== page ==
The new banknote series will feature hardly any changes to the graphics. However, one minor innovation is the explicit introduction of mythology, with the face of Europa depicted on the hologram stripe and in the banknote’s watermark. So who was this lady? In fact, there are several young women bearing this name in ancient literature, but the tradition most commonly referred to is Cretan. According to this myth, she was a princess from the Phoenician town of Tyre (modern Sour, in Lebanon), daughter of Agenor. She was seduced by the god Zeus, who had turned himself into a magnificent white bull. Fearful at first, Europa climbed on the animal’s back. He then leapt into the air and swept her off to Crete, where the two were united, and where Europa gave birth to three sons (including Minos, see the myth of the Minotaur). Her father Agenor then ordered three of his sons to go in search of her, stipulating that they must not return until they had found their sister. Unfortunately for them, their quest was in vain. Fearing their father’s wrath, they did not return to their home country but all settled in countries farther west where they established centres of civilisation: one in Thrace, another in Sicily and the third in Thebes (Greece) where they introduced the alphabet.

But what is the connection between this princess Europa and the continent that now bears her name? That is a difficult question, and in Antiquity opinions were already divided. Because, as the Greek historian Herodotus (484 BC to 420 BC) pointed out, the young lady never set foot in “Europe”. But if we look at the travels of Europa’s three brothers, we find that they cover a geographical area which includes Greece, and in ancient literature, Greece is constantly opposed to Asia, be it politically, militarily or culturally. So perhaps the origin of the word “Europe” may be found in that antagonism: the West (Greece, Europe) against the East (Asia). There is support for that theory, especially as some people discern in the word “Europe” the Semitic root “ereb-” which refers to the setting sun, i.e. something found in the West, and that is true of the European continent.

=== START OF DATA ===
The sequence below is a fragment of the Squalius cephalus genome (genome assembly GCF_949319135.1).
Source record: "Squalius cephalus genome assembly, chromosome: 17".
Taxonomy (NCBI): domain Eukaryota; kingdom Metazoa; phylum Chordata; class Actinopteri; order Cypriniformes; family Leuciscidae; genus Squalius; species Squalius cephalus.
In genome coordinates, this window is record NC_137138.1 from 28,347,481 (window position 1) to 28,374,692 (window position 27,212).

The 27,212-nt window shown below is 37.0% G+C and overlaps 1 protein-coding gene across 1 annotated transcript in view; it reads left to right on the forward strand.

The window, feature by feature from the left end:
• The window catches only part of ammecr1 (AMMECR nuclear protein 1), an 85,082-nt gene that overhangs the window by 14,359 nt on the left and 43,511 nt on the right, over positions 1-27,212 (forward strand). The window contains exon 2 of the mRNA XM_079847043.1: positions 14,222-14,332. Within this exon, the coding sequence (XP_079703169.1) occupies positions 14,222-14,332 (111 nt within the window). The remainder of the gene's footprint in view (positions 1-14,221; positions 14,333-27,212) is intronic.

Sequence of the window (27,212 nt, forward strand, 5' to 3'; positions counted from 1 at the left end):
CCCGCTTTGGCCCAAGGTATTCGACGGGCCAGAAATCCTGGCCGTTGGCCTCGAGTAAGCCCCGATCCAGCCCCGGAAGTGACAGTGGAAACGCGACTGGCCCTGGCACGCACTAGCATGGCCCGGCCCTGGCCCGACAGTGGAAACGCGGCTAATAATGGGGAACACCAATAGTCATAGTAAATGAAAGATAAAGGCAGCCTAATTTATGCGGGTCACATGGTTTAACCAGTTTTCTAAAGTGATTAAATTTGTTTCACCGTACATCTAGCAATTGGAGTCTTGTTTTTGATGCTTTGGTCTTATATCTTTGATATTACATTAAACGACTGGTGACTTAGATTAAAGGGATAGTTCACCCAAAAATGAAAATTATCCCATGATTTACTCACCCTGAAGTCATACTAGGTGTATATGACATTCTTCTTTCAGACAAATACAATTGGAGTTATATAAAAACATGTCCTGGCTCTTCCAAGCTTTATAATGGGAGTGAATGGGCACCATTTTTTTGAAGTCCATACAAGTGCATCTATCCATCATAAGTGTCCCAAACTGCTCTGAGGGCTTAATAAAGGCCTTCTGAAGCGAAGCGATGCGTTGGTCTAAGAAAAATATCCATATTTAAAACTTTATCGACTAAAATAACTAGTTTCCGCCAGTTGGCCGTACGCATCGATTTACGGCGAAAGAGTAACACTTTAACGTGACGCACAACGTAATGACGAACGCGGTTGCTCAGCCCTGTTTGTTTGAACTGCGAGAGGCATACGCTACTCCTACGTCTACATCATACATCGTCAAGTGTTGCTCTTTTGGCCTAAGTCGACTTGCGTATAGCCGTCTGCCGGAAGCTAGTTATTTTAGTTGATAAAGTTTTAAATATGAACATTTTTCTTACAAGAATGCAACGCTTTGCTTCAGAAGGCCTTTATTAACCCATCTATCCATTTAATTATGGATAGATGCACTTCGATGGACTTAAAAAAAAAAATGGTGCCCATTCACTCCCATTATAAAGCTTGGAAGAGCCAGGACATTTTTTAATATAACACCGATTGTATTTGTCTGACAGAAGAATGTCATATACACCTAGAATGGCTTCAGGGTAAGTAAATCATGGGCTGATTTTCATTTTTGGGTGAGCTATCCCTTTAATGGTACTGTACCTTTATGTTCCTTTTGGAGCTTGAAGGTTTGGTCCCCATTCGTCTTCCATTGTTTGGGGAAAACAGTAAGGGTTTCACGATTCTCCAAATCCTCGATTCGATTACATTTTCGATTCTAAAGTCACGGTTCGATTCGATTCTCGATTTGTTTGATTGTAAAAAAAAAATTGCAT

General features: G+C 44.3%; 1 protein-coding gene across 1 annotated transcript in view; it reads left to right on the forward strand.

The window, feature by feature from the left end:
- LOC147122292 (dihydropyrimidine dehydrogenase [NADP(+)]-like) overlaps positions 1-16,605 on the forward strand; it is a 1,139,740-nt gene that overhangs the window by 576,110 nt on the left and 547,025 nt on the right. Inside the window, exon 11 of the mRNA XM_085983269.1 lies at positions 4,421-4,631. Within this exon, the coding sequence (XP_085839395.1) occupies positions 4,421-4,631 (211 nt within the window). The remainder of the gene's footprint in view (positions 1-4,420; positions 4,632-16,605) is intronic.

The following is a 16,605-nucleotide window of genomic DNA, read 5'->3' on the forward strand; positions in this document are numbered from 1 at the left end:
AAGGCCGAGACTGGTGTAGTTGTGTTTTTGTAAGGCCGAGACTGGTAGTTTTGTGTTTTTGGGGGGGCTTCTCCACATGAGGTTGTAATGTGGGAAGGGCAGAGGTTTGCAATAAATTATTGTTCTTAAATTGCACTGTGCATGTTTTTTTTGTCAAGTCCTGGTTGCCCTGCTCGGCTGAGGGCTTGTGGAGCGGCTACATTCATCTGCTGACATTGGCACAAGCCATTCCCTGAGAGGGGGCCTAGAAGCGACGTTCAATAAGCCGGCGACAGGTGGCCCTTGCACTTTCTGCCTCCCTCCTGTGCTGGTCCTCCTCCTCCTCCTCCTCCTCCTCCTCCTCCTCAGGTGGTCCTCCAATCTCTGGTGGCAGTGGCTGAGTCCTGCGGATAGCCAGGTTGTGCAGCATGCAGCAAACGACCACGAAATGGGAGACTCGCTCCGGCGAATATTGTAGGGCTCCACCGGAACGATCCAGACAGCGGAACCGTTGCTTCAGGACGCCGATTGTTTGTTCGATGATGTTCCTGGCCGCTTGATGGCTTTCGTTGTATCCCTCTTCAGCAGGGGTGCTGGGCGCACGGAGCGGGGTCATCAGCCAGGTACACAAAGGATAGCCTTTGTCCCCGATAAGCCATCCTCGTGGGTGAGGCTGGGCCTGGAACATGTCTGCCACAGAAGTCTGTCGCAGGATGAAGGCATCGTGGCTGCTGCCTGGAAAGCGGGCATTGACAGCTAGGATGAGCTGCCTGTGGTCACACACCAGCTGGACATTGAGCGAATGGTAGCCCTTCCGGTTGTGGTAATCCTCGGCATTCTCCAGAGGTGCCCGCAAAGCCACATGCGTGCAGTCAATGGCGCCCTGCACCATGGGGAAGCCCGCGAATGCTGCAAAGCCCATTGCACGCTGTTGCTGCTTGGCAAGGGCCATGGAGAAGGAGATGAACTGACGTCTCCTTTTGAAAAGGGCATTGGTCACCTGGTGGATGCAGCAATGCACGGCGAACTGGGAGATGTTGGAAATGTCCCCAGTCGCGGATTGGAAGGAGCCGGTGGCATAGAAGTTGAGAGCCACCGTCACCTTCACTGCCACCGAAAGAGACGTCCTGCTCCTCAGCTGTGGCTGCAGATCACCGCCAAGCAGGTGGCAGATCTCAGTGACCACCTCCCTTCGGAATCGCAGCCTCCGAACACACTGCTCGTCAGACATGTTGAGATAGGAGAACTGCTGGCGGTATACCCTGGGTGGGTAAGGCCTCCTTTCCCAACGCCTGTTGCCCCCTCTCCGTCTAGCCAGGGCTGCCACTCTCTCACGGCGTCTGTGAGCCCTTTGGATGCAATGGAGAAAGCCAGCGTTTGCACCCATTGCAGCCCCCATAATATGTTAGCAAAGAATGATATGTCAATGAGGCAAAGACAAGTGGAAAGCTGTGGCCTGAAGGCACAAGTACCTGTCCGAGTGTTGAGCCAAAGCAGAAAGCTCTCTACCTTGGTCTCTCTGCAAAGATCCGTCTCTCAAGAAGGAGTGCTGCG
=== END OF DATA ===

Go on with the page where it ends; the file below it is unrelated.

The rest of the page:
Front of the 5 euro note, [3]

Front of the 5 euro note, “Europa” series. © European Central Bank

The abduction of Europa by Zeus is a story commonly depicted in western art, be it literary or pictorial. It is already found on the Greek 2 euro coin, which can be seen in the Museum.


The euro was officially created in 1999, when it first became possible to effect transfers in euro. But the coins and notes were only introduced 3 years later, in 2002. Eleven years is a considerable period of time for a banknote series: forgers have endeavoured to copy them. So the aim is to make their task more difficult by enhancing banknote security. Three new security features have been unveiled to the public; the first two are the “hologram portrait” and the “watermark portrait”, which we have already talked about. The third feature is the “emerald number”. On your new 5 euro note you will find a large number 5 on the front; the colour of the number will change through various shades of green when you tilt the banknote.

The change from the first series to the new series of banknotes will take place unobtrusively, as in the case of the Belgian franc. At first, the two series will be used simultaneously, until a pre-announced date. From then on, the old 5 euro note will cease to be legal tender. However, if you later come across a few hidden bundles of the first series (you never know ….), you can always come and exchange them at the National Bank. The other denominations will follow in the next few years.

Charlotte Vantieghem
Museum guide